The MRI did not show sign of anything beyond a “smooth narrowing” of the artery. Compared to the last report from October with a CT that is an improvement. To be properly cautious, it is hard to compare across modalities however since the clinicians seem to think that’s a positive improvement, we’ll definitely take it. There is still a thrombus/clot where there was before but the MRI seems to show it was smaller (again the cross modality issue makes me hesitant to say it.) Also the MRI works by producing a specific signal when a specific magnetic frequency is used. The signal that came back was for a blood clot and not the later final stage of a healed clot. It apparently takes 4-6 months for this process to start so it is not a surprise nor is it bad news. It just means the healing is not finished. The thrombus certainly is no bigger.

The really good news is the MRI could not detect the stroke damage. Strokes show up as bright spots and the brighter and more solid the spot, the worse the stroke. In my husband’s case there is only one very small, very faint and only slightly brighter spot and no where near where he should have he had caused by the carotid artery dissection. Best of all, no sign of any other micro strokes or secondary damage or anything else. He has two tiny plaques in his arteries, matched on both sides, which are often found even in healthy young men and we already knew about those from the previous CTs. The letter from the neurologist states he has ruled out any progressive neuropathies or vasculopathies (i.e. blood vessels and nerves, brain are as normal as can be for 76 years). The specialist thinks it was just the unlucky seatbelt accident. Further our family doctor told us he can confidently state my husband is now clinically stable if a travel insurance company were to ask. (Due to the past history of carted artery dissection that might still be an issue but we’re not ready to start traveling right now anyway.)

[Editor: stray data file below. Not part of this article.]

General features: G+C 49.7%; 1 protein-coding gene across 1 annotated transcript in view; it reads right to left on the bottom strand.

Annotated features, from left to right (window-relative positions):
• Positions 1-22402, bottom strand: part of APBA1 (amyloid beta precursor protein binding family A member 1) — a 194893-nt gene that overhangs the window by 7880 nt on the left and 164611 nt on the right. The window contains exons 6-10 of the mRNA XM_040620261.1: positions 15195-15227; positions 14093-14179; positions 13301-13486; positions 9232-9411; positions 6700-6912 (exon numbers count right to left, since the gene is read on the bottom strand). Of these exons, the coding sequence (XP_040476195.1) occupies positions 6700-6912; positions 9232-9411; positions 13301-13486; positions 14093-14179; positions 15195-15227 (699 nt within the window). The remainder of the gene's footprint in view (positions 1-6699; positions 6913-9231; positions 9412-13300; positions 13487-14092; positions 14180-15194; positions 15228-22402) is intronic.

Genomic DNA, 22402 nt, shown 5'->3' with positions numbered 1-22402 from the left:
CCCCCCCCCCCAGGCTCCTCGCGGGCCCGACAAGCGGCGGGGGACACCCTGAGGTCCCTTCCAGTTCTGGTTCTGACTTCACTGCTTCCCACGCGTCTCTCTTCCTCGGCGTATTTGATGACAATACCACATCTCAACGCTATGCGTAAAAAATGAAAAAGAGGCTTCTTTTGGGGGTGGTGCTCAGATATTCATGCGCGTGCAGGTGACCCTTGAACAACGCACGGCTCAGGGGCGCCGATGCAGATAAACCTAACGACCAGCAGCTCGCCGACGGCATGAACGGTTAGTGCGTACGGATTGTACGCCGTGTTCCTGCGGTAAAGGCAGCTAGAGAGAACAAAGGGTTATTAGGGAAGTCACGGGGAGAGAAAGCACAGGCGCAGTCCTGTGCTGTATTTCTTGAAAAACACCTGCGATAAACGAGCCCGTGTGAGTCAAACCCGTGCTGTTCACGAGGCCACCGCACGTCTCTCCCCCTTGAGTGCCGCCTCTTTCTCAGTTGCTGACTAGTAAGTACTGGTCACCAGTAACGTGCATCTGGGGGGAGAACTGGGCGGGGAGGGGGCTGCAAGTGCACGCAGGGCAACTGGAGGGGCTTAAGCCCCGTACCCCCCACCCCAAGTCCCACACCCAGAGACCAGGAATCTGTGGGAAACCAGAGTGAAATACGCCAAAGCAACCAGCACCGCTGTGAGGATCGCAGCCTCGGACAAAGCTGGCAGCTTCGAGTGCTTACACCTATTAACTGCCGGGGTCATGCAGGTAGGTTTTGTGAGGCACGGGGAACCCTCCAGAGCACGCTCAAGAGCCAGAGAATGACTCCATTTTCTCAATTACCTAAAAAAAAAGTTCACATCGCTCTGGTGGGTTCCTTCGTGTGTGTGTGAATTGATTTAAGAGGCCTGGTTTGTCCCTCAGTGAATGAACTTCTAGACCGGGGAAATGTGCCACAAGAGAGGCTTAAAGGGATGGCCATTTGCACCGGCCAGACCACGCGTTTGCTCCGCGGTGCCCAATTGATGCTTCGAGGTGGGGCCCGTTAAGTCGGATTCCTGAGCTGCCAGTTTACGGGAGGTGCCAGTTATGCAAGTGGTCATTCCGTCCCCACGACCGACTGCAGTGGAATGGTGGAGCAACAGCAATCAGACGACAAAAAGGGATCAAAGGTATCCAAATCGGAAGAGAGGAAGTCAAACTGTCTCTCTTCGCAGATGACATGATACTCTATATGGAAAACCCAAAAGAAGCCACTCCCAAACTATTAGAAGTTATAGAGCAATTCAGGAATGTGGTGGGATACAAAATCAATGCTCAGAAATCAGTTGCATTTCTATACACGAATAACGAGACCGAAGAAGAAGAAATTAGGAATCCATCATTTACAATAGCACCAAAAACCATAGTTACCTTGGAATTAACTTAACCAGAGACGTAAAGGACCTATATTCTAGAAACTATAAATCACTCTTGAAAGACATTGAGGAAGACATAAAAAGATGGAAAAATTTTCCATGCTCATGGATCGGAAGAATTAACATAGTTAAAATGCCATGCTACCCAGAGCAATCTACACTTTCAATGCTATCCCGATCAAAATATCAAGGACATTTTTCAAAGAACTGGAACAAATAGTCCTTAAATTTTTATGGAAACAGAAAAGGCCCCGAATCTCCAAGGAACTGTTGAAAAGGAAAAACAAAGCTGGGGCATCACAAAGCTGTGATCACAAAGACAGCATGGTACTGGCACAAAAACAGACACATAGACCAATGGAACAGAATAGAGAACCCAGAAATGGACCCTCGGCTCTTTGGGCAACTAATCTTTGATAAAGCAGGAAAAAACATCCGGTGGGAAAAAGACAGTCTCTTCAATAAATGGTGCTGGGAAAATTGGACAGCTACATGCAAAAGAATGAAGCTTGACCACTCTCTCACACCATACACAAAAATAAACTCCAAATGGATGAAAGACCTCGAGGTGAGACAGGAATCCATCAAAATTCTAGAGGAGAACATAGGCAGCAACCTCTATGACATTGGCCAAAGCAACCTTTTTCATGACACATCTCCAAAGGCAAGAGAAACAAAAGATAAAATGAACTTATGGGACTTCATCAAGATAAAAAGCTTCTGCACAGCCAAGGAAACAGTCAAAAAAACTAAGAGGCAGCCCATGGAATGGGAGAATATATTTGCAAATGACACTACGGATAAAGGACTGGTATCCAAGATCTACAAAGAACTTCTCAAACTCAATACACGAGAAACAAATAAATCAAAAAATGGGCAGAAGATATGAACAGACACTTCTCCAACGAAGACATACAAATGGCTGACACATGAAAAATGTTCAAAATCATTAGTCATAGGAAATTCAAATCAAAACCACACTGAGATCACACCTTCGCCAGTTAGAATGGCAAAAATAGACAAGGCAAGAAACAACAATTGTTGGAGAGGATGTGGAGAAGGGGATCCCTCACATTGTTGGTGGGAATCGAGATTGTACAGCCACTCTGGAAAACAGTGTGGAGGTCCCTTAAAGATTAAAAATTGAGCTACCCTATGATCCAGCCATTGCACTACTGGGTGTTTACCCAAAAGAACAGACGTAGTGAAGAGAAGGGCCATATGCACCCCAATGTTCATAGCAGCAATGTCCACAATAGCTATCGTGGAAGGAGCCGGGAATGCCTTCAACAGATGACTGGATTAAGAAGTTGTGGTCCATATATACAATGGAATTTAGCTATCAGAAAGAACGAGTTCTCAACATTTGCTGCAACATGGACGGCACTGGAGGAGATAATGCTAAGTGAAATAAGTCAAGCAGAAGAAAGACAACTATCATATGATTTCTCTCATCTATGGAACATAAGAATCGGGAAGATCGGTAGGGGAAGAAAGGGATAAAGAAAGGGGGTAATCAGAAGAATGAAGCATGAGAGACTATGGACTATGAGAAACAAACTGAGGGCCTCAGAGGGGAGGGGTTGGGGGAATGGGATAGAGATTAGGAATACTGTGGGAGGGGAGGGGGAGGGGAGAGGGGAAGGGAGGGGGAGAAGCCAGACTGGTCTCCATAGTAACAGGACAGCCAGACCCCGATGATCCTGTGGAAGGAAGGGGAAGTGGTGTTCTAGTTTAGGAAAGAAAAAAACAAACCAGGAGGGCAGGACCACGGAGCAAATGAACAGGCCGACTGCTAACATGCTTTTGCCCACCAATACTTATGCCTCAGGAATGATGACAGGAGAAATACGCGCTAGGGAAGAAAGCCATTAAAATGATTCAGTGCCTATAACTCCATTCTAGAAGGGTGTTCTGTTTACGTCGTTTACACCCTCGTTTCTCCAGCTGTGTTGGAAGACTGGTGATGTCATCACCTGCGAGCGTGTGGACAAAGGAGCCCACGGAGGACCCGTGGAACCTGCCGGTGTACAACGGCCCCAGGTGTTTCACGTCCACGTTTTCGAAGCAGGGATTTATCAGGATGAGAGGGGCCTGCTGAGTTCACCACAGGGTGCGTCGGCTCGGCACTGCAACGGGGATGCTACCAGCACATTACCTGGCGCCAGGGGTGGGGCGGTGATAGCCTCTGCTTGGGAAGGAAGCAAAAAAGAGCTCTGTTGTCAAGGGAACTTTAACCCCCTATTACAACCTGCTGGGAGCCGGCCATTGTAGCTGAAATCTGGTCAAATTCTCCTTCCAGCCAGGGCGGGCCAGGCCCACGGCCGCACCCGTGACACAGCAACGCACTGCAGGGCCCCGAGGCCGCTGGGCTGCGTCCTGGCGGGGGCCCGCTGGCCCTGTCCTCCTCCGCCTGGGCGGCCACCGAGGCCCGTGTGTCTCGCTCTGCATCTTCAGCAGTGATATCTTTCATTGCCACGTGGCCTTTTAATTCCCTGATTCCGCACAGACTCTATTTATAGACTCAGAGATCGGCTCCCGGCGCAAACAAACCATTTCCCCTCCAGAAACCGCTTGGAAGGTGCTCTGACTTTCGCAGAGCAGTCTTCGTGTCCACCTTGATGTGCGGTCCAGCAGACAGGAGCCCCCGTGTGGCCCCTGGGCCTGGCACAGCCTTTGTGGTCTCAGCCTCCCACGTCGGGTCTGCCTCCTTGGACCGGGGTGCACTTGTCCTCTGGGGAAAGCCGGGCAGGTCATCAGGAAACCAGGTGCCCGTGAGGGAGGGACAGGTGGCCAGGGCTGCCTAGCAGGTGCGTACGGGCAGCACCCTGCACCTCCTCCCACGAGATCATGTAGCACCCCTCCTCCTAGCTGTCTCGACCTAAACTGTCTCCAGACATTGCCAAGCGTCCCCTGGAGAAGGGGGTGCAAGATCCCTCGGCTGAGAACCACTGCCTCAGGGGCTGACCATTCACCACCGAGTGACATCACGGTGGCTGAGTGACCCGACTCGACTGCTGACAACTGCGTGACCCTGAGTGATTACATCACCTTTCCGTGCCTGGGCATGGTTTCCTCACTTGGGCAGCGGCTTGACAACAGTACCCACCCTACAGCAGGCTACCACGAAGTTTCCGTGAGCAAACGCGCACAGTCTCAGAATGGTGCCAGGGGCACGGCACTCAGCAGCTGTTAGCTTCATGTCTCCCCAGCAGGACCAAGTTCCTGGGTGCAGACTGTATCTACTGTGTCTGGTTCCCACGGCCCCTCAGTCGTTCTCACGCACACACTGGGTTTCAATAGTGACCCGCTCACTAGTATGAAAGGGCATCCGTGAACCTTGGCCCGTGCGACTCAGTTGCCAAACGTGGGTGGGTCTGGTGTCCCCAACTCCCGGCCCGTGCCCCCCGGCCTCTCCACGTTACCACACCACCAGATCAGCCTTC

We also got permission to try reducing the last of three blood pressure medications he is on back down to the level he was using to control his blood pressure before all this started. (He has been on a double dose of his ace inhibiter since the dissection after using it for many years to lower his blood pressure.) Again, it has to be done carefully with daily monitoring twice a day (morning before taking the pill and evening) but six days into it and my husband’s blood pressure has actually been a bit lower sitting nicely at about 130/80 give or take 5 points with the majority being about 125/75 for the evening check and slightly higher for the morning check before taking the pill.

There we are. Slight improvement, no sign of the bad stuff the MRI was supposed to detect, no need for stenting at this time, no more visits to the doctor until late spring unless something changes. Blood pressure med down to the previous level. At some future point yet to be determined, another imaging check of the artery will be done (likely by ultrasound) and if it is healed my husband can stop taking the generic plavix blood thinner although the neurologist said he should be taking a baby aspirin for the rest of his life.

There is a special Hebrew blessing for when one has had a near miss with death and been delivered from it. I am tempted to ask my husband to arrange now. (It has to be said in a minyan of ten Jews after a Torah reading) but I won’t just yet. Instead, I’ll ask for the continued healing prayer to keep on being said since we are not all the way there yet. (You can hear a woman sing the prayer in Hebrew here.) In English it goes like this: